Rebecca Archer
I'm interested to know, when you were setting this up, obviously, you would have done your research; were you finding that there were any providers like Circle In in the market? Or were you really just the first to get there?

Jodi Geddes 
There were a couple, but what we found is that the way they were doing it was quite old school, quite traditional, and we wanted to shake things up. You know, I never, when we approached this, we didn't want people to feel like this was homework. For our brand, we often say it's very real and very practical. So, we do a lot of storytelling, and we bring everything to life through practical examples. 

You know, I don't want to read a big article on autism in kids about what it is, tell me how – how you can help me, what can I do, what are some practical things? So that's the lens we've taken with our products. So, I think when we first launched, there were only a couple. Now there's a lot in market, and we all have our differences. We don't really see anyone it's competition, because at the end of the day, there's a big enough market for us all to play in. We're all doing amazing things and, and really, you know, if we can all be helping organisations, that's a great thing. 

It's interesting when you look abroad, and what's in the US, I mean, they've got a very different paid parental leave, or they don't have paid parental leave in eleven states and believe it or not, you actually apply for disability leave in the US when you go off to have a baby. But you know, they're much bigger on the one-on-one support because, you know, in the absence of having a health care system, they need a lot more health support. So, they've got very different offerings. And then in the UK, it's different. So, it's definitely not a one size fits all. But yeah, we're really proud of what we've been able to do, and I think the markets changing pretty quickly, and yeah, we're excited with what we're looking to bring to life this year.

Rebecca Archer
And just finally, Jodi, before I let you go, I wonder what's next for Circle In? Any exciting collaborations with other businesses? Or what are your plans going forward?

Jodi Geddes 
I've talked a little bit about this, but we're going to be launching a new product later this year, that will essentially help employees/managers to be more empathetic. But we're really looking to disrupt the space and do it a little differently, which is exciting. We don't like to be the norm. So that's really energising me at the moment. It's still early days, but we're getting incredible feedback from our customers; we know there's a huge gap, and I think what we're seeing is, you know, we're now talking to six generations. So, the way one generation at the older end is consuming content is quite different to the young generation coming through. So, we're really looking to hopefully address that, and look at those early managers coming through. Let's equip them, let's get them out armed with as much as we can, and set them up for success because the reality is, they're now growing up and leading in a very different environment, you know, not face to face. Who are they learning from, you know?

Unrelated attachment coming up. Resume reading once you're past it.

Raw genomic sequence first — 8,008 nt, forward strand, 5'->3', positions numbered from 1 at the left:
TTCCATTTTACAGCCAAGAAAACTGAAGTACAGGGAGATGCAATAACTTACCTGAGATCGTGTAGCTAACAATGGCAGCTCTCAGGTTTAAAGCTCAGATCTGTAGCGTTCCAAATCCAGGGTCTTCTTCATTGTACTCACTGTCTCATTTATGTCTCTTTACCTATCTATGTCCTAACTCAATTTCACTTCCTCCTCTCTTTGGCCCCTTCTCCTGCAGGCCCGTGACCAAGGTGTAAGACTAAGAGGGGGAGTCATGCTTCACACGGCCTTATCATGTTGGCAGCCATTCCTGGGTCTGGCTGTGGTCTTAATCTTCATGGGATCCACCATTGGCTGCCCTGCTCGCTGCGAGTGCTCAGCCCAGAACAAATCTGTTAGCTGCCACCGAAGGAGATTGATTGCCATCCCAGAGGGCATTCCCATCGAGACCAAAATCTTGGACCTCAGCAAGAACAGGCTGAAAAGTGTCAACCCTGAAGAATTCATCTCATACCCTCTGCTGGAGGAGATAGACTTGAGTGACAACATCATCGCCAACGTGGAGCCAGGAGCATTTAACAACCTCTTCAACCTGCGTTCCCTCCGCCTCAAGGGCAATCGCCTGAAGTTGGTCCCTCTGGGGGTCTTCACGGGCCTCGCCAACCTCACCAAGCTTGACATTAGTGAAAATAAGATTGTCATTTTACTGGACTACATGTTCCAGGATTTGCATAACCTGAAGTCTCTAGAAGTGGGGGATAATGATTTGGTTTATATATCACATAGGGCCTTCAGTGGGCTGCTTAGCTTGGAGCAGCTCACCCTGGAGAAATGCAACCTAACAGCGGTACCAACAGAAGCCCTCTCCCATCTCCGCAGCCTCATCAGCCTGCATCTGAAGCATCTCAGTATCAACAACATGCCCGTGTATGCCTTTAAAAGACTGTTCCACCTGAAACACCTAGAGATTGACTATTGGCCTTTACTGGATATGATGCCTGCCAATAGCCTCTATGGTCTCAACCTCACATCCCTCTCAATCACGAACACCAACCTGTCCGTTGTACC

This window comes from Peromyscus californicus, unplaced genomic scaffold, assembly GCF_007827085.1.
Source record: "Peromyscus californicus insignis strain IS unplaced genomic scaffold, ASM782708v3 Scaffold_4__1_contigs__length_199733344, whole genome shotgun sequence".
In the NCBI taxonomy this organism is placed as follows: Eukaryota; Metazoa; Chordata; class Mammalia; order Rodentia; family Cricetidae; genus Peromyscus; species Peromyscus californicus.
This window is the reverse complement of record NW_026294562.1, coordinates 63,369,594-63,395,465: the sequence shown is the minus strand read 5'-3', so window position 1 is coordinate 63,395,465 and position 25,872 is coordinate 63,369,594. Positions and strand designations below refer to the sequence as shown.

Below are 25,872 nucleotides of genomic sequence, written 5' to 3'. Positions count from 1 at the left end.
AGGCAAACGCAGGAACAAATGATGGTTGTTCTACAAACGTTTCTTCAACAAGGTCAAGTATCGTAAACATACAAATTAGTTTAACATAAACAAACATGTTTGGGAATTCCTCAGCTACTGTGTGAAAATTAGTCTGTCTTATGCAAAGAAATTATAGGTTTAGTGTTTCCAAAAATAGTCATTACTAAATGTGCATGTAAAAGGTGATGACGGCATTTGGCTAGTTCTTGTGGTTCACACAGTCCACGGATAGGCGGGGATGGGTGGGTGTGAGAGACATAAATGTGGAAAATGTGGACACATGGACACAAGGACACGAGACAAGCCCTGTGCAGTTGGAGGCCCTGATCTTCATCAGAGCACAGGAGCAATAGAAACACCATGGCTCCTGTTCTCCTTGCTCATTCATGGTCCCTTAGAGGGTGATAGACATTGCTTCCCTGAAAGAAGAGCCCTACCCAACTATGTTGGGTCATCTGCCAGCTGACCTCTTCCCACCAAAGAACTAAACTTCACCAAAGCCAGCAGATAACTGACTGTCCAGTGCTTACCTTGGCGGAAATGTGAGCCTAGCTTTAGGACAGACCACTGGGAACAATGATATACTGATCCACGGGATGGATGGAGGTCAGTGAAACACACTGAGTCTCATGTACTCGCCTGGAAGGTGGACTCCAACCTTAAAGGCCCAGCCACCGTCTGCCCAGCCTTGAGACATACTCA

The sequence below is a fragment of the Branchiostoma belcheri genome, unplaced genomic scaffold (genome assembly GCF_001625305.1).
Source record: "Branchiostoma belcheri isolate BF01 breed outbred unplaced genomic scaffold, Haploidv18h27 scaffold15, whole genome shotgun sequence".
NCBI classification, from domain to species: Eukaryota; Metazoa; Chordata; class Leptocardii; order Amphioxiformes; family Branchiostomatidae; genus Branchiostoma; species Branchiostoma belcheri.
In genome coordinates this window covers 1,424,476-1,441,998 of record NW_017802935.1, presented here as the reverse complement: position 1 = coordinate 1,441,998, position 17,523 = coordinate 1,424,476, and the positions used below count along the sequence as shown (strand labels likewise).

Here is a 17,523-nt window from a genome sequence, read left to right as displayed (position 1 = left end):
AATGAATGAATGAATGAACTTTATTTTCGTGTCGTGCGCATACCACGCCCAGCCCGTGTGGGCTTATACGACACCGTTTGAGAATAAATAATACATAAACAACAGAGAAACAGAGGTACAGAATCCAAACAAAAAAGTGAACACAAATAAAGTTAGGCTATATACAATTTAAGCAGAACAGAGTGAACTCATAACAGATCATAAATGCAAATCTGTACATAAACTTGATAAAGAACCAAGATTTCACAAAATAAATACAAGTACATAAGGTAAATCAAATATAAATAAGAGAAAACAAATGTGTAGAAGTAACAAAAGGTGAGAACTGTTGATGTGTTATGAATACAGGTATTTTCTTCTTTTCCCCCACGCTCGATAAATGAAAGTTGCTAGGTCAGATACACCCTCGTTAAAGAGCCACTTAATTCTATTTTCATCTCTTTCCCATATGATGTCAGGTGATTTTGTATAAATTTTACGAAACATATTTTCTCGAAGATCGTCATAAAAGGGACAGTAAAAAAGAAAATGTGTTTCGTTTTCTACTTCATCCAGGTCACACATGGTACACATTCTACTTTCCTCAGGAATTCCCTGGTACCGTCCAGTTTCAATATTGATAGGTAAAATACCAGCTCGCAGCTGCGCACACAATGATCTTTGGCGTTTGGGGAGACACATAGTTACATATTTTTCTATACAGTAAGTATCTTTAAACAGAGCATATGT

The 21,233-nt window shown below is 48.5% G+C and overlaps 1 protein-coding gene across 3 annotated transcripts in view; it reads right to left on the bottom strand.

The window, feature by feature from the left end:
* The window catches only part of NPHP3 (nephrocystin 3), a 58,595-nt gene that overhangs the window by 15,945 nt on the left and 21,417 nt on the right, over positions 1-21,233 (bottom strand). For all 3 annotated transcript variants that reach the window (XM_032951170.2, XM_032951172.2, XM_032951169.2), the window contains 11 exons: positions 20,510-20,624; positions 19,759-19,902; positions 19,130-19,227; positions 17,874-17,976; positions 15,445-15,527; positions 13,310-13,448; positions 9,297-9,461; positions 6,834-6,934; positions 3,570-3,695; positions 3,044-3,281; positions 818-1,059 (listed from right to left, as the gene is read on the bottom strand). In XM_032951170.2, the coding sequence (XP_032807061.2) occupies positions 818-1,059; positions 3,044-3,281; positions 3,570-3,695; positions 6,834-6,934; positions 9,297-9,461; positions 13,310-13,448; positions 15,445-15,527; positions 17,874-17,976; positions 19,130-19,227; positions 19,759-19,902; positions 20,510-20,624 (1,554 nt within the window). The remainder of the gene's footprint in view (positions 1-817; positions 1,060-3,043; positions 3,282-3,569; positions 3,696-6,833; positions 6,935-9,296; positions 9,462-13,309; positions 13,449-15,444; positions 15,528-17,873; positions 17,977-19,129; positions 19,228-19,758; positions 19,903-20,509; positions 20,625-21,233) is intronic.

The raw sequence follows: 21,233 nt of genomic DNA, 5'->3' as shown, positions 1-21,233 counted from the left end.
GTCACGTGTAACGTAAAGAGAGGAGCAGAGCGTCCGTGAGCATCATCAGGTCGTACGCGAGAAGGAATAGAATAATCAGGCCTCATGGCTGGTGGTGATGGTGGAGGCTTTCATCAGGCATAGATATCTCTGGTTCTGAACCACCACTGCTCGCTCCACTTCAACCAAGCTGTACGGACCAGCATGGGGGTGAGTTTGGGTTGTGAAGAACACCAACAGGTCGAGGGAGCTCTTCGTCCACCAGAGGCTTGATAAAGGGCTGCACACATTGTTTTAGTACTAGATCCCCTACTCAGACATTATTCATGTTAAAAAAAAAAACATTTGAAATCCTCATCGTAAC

I learned from leaders sitting next to me at my desk, and so forth. So, it's a very different world we now find ourselves in but at the same time that presents incredible opportunities. So, we're super energized; we've just closed our third round. So, we're set up for success and future growth and scale.

Rebecca Archer
Jodi, thank you so much for your time, it's been so interesting to hear about the very, very important work that you're doing. If people want to follow your journey. How do they do that? How should they go about getting in touch or looking at what you do in a little bit more depth?

Jodi Geddes 
I'd say – I mean, we're really active on LinkedIn, follow us on LinkedIn and follow myself personally, or my co-founder, Kate. Otherwise circlein.com you can have a look at, but we obviously support Grant Thornton with our platforms. 

So if you haven't subscribed, please jump on. There’s so much there; there’s so many great resources to support every type of parent/caregiver, across every stage – whether you've got teenage kids, you know, you're about to go through pregnancy, or you know, you may be caring for a loved one. There's over 900 pieces there to support you, so really encourage you to, to jump in and have a look around.

Rebecca Archer 
If you liked this podcast and we'd like to hear more remarkable stories, you can find, like, and subscribe to The Remarkables podcast by Grant Thornton Australia on Apple podcasts or Spotify. Leave us a review or ideas on who you'd like to hear from next. I'm Rebecca Archer, thank you for listening